There is no more controversial word in the world than the name of Jesus. And in our increasingly post-Christian society, where there is still some shred of willingness to stomach a reference to “God” — just so long as you don’t tie him, or it, explicitly to the Christian message — Jesus is that one name in which society says we must not pray in public, and we must not speak with the reverence and awe of worship. Keep that private.
Of course, we’re given plenty of space to mention the name of Jesus if we keep him at arm’s length, if we talk about him in a manifestly scholarly or detached way, if it’s a special on the History Channel. But mention him as the focus of your worship, as your Savior and Lord and the Treasure of your life, or pray in public in his name, and you can expect that the high priests of progressivism will soon be upon you.
Given the climate in which we live today, we should not be surprised that all those explicit mentions of Jesus we saw last week in Acts 3 would have swift repercussions.
Peter said to lame man in 3:6: “In the name of Jesus Christ of Nazareth, rise up and walk!”
Then he explained to the crowds in 3:16: “his name — by faith in his name — has made this man strong whom you see and know, and the faith that is through Jesus has given the man this perfect health in the presence of you all.”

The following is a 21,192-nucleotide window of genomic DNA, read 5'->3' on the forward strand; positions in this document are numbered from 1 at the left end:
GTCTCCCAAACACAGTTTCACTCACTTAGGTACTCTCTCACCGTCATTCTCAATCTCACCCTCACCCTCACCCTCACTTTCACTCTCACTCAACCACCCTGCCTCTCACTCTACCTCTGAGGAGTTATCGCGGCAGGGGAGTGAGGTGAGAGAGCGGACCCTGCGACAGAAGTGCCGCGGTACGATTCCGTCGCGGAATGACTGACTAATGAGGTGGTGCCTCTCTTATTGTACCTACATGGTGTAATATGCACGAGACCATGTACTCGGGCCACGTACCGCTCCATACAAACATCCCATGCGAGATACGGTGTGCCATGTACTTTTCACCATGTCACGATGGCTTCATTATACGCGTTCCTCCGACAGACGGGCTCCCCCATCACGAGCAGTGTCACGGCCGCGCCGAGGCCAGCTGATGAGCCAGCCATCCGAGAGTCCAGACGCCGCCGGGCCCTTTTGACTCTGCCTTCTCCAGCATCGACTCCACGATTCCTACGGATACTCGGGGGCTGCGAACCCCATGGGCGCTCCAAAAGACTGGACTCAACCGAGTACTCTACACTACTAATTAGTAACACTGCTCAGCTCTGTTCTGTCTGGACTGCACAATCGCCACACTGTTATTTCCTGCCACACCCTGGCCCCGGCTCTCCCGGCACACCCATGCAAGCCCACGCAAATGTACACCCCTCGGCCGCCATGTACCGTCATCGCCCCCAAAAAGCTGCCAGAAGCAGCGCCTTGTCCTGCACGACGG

And he said further in 3:20–21: “the Christ appointed for you, Jesus” is the one “whom heaven must receive until the time for restoring all the things about which God spoke by the mouth of his holy prophets long ago.”
Last week the name of Jesus was the catalyst for healing; this week it is the catalyst for controversy. We’ll see in this short passage that the issue is the name of Jesus, and what that name represents — the real person who lived and died and rose again and has fundamentally changed the world and time. In this passage, we have three mentions of the word “name,” and two verses make explicit that the name which the powers that be wish the disciples would not speak is not God or Lord, or even Christ, but the name of Jesus:
Verse 2: Peter and John were “proclaiming in Jesus the resurrection from the dead.”
Verse 10: Peter proclaims to the Jewish leaders that this miracle was done “by the name of Jesus Christ of Nazareth.”
We have at least three distinct things to see in these verses about the name of Jesus.
1. The Name Is Upsetting (Verses 1–4)
And as they were speaking to the people, the priests and the captain of the temple and the Sadducees came upon them, 2 greatly annoyed because they were teaching the people and proclaiming in Jesus the resurrection from the dead. 3 And they arrested them and put them in custody until the next day, for it was already evening. 4 But many of those who had heard the word believed, and the number of the men came to about five thousand.